Wimbledon: Lisicki stays on track with Kanepi win

Germany's Sabine Lisicki. Picture: Getty

Germany's Sabine Lisicki. Picture: Getty

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SO many times in tennis a big win is immediately followed by a big disappointment. Sergiy Stakhovsky beats Roger Federer, for example, then loses in the next round to Jurgen Melzer, a player nowhere near the same stature.

It seems the emotional high of causing an upset is followed by a low. The nervous excitement ebbs, and it is tough to get anywhere close to the same level.

If anyone looked set to be the next victim of that syndrome, it was Sabine Lisicki. The German was moved to tears by her victory over Serena Williams on Monday, and had less than 24 hours to recover before she was back on court for her quarter-final against Kaia Kanepi.

But recover she did, comprehensively. Far from appearing drained by her win over the No 1 seed and overwhelming favourite, Lisicki looked inspired by it.

The unseeded Estonian at least matched her for raw power, and if it had come down to a slugfest, Lisicki could have been worn down. But the No 23 seed has a lot more to her game than that, and her range of shots ensured her of a reasonably comfortable 6-3, 6-3 victory that takes her through to a semi-final against Agnieszka Radwanska.

The first set was essentially decided in the opening game: Kanepi lost her serve, and Lisicki had little trouble in staying ahead after that. The second set was a little more complex, with Lisicki being broken in the third game to go 2-1 down.

But from there she rattled off four games on the trot, exposing Kanepi’s relative immobility with some delightful drop shots and lobs. After that, Lisicki displayed a touch of nerves when serving for the match, but she had the presence of mind to compose herself and clinch her place in the last four with her third match point.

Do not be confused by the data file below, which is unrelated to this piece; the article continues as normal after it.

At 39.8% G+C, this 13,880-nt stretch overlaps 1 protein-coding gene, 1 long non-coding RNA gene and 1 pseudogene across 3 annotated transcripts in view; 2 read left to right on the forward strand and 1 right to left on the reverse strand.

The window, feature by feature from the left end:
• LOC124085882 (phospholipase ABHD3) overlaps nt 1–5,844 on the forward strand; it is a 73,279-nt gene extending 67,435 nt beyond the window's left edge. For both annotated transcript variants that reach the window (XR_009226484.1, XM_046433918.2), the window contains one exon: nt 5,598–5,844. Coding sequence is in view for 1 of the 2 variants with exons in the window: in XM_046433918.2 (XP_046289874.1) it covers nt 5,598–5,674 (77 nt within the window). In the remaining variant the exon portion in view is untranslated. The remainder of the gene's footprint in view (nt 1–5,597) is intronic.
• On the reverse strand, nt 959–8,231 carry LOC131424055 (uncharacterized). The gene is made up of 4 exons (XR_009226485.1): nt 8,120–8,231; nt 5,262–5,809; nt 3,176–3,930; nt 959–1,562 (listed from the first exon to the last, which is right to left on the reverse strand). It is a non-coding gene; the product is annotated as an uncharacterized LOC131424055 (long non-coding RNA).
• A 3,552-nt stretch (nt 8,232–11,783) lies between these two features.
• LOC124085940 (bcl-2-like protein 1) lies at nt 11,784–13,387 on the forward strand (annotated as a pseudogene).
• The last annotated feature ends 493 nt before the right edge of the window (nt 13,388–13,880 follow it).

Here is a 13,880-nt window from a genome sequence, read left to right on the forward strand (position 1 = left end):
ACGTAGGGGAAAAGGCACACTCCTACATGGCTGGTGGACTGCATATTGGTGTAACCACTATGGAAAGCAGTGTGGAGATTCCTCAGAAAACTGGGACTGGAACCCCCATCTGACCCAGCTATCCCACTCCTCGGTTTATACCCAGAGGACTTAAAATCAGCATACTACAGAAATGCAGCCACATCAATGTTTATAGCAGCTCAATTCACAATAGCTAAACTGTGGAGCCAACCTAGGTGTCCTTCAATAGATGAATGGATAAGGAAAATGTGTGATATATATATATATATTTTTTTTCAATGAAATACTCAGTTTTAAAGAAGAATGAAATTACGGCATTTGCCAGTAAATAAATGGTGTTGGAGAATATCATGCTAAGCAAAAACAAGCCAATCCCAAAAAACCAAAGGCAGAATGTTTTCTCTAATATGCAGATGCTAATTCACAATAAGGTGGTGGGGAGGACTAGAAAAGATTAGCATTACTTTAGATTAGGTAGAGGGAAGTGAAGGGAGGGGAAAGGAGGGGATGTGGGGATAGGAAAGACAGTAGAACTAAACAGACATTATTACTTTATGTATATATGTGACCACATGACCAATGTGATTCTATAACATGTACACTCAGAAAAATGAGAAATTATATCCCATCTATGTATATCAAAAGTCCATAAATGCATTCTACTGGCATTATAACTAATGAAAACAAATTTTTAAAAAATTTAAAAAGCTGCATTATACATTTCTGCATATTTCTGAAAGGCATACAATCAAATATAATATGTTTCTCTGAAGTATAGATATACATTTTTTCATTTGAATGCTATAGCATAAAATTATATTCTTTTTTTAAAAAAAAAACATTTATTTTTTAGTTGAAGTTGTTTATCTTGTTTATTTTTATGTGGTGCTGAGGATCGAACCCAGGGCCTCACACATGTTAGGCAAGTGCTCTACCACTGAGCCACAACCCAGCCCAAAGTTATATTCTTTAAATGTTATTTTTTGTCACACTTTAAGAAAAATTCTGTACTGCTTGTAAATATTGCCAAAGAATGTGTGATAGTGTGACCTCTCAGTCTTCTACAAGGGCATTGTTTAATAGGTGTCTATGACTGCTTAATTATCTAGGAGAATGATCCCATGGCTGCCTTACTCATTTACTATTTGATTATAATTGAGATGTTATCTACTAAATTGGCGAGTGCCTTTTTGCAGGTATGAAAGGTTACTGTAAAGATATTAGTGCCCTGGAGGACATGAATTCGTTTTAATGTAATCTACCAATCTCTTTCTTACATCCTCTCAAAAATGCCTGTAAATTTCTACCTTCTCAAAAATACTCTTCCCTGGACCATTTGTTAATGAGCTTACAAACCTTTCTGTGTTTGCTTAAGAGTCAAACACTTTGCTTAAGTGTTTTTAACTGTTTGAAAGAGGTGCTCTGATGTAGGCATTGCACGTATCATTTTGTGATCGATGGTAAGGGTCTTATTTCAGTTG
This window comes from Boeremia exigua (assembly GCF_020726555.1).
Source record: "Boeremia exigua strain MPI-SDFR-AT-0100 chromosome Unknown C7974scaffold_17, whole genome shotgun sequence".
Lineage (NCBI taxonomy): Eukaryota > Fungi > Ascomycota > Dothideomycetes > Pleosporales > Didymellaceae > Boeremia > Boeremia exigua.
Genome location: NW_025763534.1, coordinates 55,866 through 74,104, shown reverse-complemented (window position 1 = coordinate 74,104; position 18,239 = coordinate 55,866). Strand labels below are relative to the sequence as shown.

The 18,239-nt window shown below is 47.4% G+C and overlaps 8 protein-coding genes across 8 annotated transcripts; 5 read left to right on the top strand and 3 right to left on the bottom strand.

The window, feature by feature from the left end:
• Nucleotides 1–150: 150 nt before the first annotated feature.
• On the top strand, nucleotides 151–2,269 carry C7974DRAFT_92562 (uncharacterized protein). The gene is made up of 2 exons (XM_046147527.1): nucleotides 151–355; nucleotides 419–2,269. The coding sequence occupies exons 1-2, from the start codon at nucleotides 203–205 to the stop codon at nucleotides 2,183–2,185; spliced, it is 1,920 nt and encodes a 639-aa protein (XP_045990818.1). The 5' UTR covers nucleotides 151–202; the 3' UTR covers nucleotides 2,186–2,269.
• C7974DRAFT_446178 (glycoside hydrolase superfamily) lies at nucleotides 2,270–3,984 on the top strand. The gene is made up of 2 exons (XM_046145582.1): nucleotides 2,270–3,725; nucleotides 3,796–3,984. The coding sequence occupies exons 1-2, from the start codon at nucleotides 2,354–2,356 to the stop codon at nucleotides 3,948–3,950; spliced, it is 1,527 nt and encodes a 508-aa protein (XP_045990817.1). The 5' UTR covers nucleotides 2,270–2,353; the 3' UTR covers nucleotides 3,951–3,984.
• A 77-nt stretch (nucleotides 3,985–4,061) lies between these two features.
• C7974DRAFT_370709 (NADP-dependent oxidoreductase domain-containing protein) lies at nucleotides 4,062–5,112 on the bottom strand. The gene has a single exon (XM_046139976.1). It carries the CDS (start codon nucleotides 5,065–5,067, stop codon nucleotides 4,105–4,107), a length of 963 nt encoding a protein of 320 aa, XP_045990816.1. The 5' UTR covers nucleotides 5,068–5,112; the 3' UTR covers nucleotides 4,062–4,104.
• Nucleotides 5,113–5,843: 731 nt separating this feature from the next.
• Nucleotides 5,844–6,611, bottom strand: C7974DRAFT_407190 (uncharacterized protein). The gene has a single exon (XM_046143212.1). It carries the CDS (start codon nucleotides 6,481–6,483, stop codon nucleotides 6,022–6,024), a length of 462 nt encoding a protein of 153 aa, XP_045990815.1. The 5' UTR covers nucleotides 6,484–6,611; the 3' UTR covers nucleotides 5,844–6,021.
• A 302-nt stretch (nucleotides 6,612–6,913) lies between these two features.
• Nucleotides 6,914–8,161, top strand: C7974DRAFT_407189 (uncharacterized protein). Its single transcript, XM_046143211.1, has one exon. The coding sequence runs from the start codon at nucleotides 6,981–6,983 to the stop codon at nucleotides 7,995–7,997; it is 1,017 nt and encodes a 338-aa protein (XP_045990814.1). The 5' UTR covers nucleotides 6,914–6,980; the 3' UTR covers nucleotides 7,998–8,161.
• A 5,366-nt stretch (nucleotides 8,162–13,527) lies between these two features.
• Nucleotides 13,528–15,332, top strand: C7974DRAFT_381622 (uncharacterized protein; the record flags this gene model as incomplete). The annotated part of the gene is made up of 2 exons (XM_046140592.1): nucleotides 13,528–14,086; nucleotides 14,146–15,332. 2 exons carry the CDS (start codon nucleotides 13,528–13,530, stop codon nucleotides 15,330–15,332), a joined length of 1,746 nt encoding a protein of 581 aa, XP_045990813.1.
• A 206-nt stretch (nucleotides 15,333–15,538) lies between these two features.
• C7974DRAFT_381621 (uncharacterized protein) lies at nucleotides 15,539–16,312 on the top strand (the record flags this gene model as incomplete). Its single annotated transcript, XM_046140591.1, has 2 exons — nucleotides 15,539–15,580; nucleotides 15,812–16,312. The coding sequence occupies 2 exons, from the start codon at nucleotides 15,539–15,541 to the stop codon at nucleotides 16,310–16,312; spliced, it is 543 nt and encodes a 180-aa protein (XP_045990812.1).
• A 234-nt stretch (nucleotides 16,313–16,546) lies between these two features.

“Especially after yesterday’s win, I was ready today,” Lisicki said. “I knew from the past out of experience that I needed to make the switch quickly to be ready, and that’s what I did.

“I think you saw that even in the press conference yesterday that I was already back to the business that I had to play out there again today.

“That’s at least what I was thinking about. I think I did a good job with that.

“I was just as focused as yesterday, because I knew I had to be even more because I knew it’s going to be tough after yesterday’s match to just keep the level up. But, you know, I think I did a very good job to go for my shots and play smart. It had to be a different game today.”

Even discounting the Williams match, Lisicki has had a tough path to the last four. She got the better of former French Open champion Francesca Schiavone in the first round, world No 22 Elena Vesnina in the second, and No 14 seed Sam Stosur in the third.

Speaking of the French Open, the 23-year-old has got the better of the reigning champion from Roland Garros at each of her last four Wimbledons. You need to be good on grass to achieve that sort of consistency, and if the seeding here was a real assessment of form on the surface Lisicki would surely have been placed a lot higher this year.

By making it to the last four she has equalled her best achievement of two years ago, when she lost to Maria Sharapova. If she plays as well tomorrow as she has done in her last two rounds, she has a good chance of going one better.

“Agnieszka plays a very smart game,” she said of her next opponent, the No 4 seed. “She moves well around the court. She was in the final last year, so she has a lot of confidence with that.”

Lisicki has a lot of confidence too, born of a belief that she has nothing to lose. She has always appeared to enjoy her tennis, and an ankle injury a couple of years back only strengthened her enthusiasm for the sport. “Three years ago when I couldn’t walk, I had to learn how to walk again, and that made me appreciate every single moment out there a lot more,” she said. “That’s why I don’t let anybody take that away from me.

“Once you have to learn how to walk again, it just shows you how we actually have to appreciate to have two healthy legs and be able to walk. Being on crutches, you can’t carry anything. You need the help of somebody else. So just being able to walk again and carry my own stuff was great.

“And then, you know, to come back on the court to compete and then to go even further than I did before the injury gives you a lot of strength. It’s a different feeling when you’re out there now.”

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